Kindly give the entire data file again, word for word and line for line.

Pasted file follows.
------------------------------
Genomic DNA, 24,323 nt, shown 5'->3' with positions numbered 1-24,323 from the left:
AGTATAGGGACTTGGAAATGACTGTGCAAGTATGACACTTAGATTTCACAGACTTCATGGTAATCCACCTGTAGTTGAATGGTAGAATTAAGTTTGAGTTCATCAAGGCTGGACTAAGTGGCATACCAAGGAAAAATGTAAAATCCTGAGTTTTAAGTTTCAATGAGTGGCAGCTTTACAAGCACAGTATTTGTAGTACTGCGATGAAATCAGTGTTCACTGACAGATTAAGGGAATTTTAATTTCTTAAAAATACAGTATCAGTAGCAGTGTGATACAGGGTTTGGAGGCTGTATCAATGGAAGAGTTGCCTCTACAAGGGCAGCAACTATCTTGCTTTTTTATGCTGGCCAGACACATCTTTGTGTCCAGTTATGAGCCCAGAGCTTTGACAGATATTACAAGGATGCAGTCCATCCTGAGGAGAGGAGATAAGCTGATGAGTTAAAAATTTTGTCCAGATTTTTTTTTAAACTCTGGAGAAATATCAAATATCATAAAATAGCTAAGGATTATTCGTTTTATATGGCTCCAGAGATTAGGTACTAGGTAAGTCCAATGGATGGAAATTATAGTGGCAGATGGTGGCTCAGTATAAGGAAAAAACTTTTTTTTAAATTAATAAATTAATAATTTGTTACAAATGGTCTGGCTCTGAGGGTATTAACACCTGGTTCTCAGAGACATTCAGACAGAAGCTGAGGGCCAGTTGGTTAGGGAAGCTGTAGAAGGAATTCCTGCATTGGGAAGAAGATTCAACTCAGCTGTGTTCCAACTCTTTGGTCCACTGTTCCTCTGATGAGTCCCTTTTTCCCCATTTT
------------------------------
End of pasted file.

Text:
Genomic DNA, 24,323 nt, shown 5'->3' with positions numbered 1-24,323 from the left:
AGTATAGGGACTTGGAAATGACTGTGCAAGTATGACACTTAGATTTCACAGACTTCATGGTAATCCACCTGTAGTTGAATGGTAGAATTAAGTTTGAGTTCATCAAGGCTGGACTAAGTGGCATACCAAGGAAAAATGTAAAATCCTGAGTTTTAAGTTTCAATGAGTGGCAGCTTTACAAGCACAGTATTTGTAGTACTGCGATGAAATCAGTGTTCACTGACAGATTAAGGGAATTTTAATTTCTTAAAAATACAGTATCAGTAGCAGTGTGATACAGGGTTTGGAGGCTGTATCAATGGAAGAGTTGCCTCTACAAGGGCAGCAACTATCTTGCTTTTTTATGCTGGCCAGACACATCTTTGTGTCCAGTTATGAGCCCAGAGCTTTGACAGATATTACAAGGATGCAGTCCATCCTGAGGAGAGGAGATAAGCTGATGAGTTAAAAATTTTGTCCAGATTTTTTTTTAAACTCTGGAGAAATATCAAATATCATAAAATAGCTAAGGATTATTCGTTTTATATGGCTCCAGAGATTAGGTACTAGGTAAGTCCAATGGATGGAAATTATAGTGGCAGATGGTGGCTCAGTATAAGGAAAAAACTTTTTTTTAAATTAATAAATTAATAATTTGTTACAAATGGTCTGGCTCTGAGGGTATTAACACCTGGTTCTCAGAGACATTCAGACAGAAGCTGAGGGCCAGTTGGTTAGGGAAGCTGTAGAAGGAATTCCTGCATTGGGAAGAAGATTCAACTCAGCTGTGTTCCAACTCTTTGGTCCACTGTTCCTCTGATGAGTCCCTTTTTCCCCATTTT